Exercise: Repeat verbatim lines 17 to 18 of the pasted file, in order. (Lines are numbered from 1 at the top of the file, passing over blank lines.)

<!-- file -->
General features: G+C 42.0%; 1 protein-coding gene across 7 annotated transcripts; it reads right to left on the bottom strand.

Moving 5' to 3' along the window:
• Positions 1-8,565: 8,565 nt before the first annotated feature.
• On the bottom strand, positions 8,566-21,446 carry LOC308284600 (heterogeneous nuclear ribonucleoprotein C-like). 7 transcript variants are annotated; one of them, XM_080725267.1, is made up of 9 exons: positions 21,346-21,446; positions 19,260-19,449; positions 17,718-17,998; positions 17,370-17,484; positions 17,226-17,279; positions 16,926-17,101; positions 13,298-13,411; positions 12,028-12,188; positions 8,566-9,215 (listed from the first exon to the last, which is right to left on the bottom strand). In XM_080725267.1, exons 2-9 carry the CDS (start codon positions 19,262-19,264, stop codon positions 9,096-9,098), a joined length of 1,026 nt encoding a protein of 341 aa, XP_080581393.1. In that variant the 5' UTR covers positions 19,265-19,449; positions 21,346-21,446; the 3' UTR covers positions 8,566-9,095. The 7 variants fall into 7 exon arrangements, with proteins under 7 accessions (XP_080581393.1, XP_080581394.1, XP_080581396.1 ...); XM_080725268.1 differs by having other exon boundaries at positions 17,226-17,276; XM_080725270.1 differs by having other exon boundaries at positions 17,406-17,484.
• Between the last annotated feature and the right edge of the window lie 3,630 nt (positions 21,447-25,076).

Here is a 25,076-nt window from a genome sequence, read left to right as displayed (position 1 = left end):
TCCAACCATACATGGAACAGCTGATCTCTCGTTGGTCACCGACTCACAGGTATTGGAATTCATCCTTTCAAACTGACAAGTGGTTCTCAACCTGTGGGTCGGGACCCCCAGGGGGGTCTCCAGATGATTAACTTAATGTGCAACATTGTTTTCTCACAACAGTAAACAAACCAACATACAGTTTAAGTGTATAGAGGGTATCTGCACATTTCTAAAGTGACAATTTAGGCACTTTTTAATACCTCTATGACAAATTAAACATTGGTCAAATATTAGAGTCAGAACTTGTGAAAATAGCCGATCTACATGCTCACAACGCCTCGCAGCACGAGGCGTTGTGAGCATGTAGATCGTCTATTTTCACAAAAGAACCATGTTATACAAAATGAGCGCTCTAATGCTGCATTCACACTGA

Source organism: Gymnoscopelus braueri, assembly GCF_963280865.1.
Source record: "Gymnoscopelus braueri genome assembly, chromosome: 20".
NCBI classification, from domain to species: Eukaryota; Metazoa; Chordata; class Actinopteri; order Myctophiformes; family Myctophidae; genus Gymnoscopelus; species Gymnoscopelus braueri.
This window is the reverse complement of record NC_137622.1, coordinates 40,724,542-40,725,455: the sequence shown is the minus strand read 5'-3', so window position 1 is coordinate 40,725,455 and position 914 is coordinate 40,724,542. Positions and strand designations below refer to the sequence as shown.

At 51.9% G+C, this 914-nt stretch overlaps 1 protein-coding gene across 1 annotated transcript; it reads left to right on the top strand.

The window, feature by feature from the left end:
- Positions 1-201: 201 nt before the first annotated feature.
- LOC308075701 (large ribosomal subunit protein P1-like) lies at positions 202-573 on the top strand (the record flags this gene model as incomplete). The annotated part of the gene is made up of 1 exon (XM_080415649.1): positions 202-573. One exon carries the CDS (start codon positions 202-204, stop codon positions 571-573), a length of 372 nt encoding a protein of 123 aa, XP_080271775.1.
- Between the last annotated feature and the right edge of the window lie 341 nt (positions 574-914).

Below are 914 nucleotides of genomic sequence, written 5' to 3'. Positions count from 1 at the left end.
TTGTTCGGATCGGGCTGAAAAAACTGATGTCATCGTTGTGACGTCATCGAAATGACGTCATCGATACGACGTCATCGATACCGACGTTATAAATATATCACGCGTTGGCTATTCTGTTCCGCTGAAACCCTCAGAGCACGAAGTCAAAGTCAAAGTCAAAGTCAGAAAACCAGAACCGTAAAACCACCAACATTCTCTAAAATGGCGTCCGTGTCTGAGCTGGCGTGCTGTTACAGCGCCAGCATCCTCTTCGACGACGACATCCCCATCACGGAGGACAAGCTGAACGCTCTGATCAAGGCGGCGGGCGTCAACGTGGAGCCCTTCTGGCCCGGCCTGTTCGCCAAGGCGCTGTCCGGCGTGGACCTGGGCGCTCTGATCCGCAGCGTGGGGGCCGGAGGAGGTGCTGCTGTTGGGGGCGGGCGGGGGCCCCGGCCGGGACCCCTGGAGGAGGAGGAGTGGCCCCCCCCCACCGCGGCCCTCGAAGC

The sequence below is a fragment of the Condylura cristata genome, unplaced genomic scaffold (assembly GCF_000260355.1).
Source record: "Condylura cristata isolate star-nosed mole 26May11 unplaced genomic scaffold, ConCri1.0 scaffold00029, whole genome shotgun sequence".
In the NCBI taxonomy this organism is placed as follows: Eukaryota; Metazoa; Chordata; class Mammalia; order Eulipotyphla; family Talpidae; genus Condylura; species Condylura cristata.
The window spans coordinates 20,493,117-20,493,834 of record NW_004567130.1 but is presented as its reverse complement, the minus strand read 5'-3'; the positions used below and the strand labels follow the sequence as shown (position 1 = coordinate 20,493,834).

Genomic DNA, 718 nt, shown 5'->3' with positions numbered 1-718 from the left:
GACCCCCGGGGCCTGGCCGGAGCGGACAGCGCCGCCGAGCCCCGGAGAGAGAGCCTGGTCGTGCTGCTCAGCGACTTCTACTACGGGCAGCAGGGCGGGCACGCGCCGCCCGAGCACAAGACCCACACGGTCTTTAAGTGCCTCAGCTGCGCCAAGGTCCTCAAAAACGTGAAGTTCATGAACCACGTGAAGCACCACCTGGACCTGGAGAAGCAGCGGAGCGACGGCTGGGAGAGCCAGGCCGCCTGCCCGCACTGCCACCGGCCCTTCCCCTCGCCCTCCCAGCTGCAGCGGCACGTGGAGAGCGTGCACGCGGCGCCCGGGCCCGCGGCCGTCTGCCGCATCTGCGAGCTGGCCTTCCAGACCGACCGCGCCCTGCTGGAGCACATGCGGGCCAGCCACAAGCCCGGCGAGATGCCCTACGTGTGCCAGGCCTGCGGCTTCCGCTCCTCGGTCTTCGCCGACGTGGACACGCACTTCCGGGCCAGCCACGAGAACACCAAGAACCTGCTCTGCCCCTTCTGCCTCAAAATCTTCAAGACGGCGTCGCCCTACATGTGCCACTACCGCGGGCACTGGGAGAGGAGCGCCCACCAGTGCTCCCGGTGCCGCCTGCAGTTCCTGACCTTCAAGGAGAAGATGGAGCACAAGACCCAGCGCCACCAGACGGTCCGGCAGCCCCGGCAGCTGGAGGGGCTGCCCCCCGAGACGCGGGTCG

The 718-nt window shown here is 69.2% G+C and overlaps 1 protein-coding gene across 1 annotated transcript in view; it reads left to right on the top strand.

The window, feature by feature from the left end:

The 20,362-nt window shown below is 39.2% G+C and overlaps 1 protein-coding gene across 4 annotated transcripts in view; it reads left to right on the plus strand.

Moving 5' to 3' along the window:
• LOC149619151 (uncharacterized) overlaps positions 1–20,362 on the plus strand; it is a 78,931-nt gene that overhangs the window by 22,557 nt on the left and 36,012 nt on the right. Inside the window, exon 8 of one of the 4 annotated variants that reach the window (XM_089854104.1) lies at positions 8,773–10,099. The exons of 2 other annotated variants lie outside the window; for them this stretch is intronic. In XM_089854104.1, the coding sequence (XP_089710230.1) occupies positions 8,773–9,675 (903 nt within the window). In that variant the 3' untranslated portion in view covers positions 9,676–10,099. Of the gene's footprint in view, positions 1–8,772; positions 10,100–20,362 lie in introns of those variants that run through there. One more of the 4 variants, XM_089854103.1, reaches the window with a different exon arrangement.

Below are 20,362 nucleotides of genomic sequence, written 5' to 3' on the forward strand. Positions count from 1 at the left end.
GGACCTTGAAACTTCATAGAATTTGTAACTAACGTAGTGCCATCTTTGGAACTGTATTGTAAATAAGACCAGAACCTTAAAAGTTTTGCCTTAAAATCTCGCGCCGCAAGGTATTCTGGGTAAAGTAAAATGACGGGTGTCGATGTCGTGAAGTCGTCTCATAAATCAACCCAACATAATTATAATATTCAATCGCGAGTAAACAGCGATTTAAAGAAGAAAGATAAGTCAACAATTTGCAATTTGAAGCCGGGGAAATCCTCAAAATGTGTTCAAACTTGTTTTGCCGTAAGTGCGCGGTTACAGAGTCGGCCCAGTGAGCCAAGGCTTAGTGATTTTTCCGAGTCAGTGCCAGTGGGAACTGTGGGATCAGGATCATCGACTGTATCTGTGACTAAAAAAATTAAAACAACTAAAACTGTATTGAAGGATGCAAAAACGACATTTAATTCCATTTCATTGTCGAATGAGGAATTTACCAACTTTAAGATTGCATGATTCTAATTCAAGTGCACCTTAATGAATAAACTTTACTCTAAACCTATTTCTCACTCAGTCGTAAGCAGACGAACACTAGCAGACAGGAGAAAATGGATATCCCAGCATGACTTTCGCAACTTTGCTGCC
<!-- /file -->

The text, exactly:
Below are 914 nucleotides of genomic sequence, written 5' to 3'. Positions count from 1 at the left end.
TTGTTCGGATCGGGCTGAAAAAACTGATGTCATCGTTGTGACGTCATCGAAATGACGTCATCGATACGACGTCATCGATACCGACGTTATAAATATATCACGCGTTGGCTATTCTGTTCCGCTGAAACCCTCAGAGCACGAAGTCAAAGTCAAAGTCAAAGTCAGAAAACCAGAACCGTAAAACCACCAACATTCTCTAAAATGGCGTCCGTGTCTGAGCTGGCGTGCTGTTACAGCGCCAGCATCCTCTTCGACGACGACATCCCCATCACGGAGGACAAGCTGAACGCTCTGATCAAGGCGGCGGGCGTCAACGTGGAGCCCTTCTGGCCCGGCCTGTTCGCCAAGGCGCTGTCCGGCGTGGACCTGGGCGCTCTGATCCGCAGCGTGGGGGCCGGAGGAGGTGCTGCTGTTGGGGGCGGGCGGGGGCCCCGGCCGGGACCCCTGGAGGAGGAGGAGTGGCCCCCCCCCACCGCGGCCCTCGAAGC